For example, if you are known to have knees which hyperextend and play a sport which involves jumping, knowing how to control your landing without allowing the knee to move into hyperextension is essential in preventing knee injuries or muscle tears. In addition, it is important to strengthen the muscles around the knee, hip and ankle to better stabilise the joint.

If you have any concerns or questions regarding your joints, feel free to ask any one of our qualified staff members.

Enjoy the fringe festivities!

Get That Monkey Off Your Back!

It’s 2016, the year of the Fire Monkey in regards to the Chinese Zodiac. People born in the year of the Fire Monkey are characterised as being ambitious and adventurous, but irritable. In Australia, we see the monkey as being cheeky and mischievous. What can we take from this Chinese Zodiac that could help our health and fitness? Read on….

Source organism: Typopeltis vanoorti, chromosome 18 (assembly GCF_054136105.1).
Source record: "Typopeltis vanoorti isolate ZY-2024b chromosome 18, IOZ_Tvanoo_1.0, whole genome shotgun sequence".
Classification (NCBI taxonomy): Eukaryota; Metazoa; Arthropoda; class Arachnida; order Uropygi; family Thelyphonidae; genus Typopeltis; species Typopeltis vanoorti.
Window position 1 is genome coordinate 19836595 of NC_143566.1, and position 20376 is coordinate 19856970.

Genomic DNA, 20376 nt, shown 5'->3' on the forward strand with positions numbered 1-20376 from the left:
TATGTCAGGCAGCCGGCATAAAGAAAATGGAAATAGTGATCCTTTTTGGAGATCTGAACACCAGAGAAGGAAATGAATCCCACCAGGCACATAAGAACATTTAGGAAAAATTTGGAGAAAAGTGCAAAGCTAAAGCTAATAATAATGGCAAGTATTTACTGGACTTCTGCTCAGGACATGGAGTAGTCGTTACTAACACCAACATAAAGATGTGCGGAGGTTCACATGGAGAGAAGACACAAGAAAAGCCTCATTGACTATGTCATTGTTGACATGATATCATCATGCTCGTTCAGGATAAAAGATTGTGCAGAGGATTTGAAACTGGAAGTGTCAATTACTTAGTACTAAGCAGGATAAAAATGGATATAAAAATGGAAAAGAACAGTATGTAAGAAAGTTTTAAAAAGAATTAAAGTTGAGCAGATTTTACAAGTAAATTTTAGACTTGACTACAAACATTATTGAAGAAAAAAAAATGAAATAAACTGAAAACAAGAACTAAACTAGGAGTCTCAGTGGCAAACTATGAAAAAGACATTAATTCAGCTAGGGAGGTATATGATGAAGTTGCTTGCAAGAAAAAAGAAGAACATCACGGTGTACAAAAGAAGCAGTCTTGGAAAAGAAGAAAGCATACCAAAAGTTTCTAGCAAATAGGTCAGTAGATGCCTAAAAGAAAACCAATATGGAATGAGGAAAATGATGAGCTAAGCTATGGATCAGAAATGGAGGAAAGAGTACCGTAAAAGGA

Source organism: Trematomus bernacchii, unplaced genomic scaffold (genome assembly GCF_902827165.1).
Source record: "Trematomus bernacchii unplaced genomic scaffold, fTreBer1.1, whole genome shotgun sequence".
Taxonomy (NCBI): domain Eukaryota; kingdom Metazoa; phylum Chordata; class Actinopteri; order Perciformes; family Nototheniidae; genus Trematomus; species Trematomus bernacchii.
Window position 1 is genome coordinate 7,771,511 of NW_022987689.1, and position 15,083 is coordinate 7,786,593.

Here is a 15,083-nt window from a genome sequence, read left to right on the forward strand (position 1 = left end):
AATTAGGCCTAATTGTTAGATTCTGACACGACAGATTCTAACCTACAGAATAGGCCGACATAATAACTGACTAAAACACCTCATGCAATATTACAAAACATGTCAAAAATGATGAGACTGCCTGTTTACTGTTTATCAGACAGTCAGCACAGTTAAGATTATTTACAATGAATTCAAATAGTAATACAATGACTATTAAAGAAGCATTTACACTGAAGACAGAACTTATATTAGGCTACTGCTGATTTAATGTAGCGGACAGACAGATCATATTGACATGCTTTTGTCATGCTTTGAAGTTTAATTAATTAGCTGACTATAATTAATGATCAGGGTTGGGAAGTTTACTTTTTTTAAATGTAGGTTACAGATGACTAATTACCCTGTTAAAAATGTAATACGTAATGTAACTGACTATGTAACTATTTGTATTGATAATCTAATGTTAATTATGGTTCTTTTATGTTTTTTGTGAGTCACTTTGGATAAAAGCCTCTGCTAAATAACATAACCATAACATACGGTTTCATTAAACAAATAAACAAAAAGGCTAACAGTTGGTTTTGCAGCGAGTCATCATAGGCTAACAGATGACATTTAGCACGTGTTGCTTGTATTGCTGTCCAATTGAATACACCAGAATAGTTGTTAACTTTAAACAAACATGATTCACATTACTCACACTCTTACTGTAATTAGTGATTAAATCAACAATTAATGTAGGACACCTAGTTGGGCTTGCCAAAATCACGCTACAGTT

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Being ambitious and adventurous are superb characteristics and I feel they can help lead to a healthy and active lifestyle. Being adventurous might mean you like to try new things, like mountain biking, going on walking holidays or buying a new plastic kayak for the summer. Being ambitious will only help to drive you to succeed in these new pursuits. Being irritable? Well, we all get irritable from time to time, what better way to cure irritability than to get out on an adventure!

“Research has shown that increased sedentary time is associated with a decline in health”

In Western culture we have a common term, ‘get the monkey off your back’. This can be used in relation to many scenarios where there is an issue or situation that continues to be problematic. One that comes to mind is barriers that prevent people from getting their daily and weekly exercise.

Why is this important?
Research has shown that increased sedentary time is associated with a decline in health. You may have heard the term ‘Sitting is the new smoking’.